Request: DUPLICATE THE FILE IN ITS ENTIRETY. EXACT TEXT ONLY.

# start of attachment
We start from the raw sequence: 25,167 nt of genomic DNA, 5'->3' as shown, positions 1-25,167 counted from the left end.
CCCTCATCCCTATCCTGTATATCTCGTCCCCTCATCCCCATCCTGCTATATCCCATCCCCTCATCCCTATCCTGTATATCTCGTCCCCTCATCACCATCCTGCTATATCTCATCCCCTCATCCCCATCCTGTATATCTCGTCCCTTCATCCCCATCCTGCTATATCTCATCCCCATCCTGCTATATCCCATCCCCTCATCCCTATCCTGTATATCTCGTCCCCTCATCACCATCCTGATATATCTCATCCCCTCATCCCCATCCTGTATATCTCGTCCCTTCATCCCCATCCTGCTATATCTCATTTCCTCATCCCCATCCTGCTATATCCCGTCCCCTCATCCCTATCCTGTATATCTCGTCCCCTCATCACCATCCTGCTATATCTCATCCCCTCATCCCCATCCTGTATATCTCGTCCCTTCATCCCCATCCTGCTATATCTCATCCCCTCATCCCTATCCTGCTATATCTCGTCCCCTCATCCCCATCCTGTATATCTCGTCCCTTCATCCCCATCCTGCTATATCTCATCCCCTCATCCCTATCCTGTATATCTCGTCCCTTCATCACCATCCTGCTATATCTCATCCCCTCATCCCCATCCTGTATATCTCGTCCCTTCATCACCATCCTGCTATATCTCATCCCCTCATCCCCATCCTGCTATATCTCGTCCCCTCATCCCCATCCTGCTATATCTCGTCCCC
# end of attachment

We start from the raw sequence: 25,167 nt of genomic DNA, 5'->3' as shown, positions 1-25,167 counted from the left end.
CCCTCATCCCTATCCTGTATATCTCGTCCCCTCATCCCCATCCTGCTATATCCCATCCCCTCATCCCTATCCTGTATATCTCGTCCCCTCATCACCATCCTGCTATATCTCATCCCCTCATCCCCATCCTGTATATCTCGTCCCTTCATCCCCATCCTGCTATATCTCATCCCCATCCTGCTATATCCCATCCCCTCATCCCTATCCTGTATATCTCGTCCCCTCATCACCATCCTGATATATCTCATCCCCTCATCCCCATCCTGTATATCTCGTCCCTTCATCCCCATCCTGCTATATCTCATTTCCTCATCCCCATCCTGCTATATCCCGTCCCCTCATCCCTATCCTGTATATCTCGTCCCCTCATCACCATCCTGCTATATCTCATCCCCTCATCCCCATCCTGTATATCTCGTCCCTTCATCCCCATCCTGCTATATCTCATCCCCTCATCCCTATCCTGCTATATCTCGTCCCCTCATCCCCATCCTGTATATCTCGTCCCTTCATCCCCATCCTGCTATATCTCATCCCCTCATCCCTATCCTGTATATCTCGTCCCTTCATCACCATCCTGCTATATCTCATCCCCTCATCCCCATCCTGTATATCTCGTCCCTTCATCACCATCCTGCTATATCTCATCCCCTCATCCCCATCCTGCTATATCTCGTCCCCTCATCCCCATCCTGCTATATCTCGTCCCC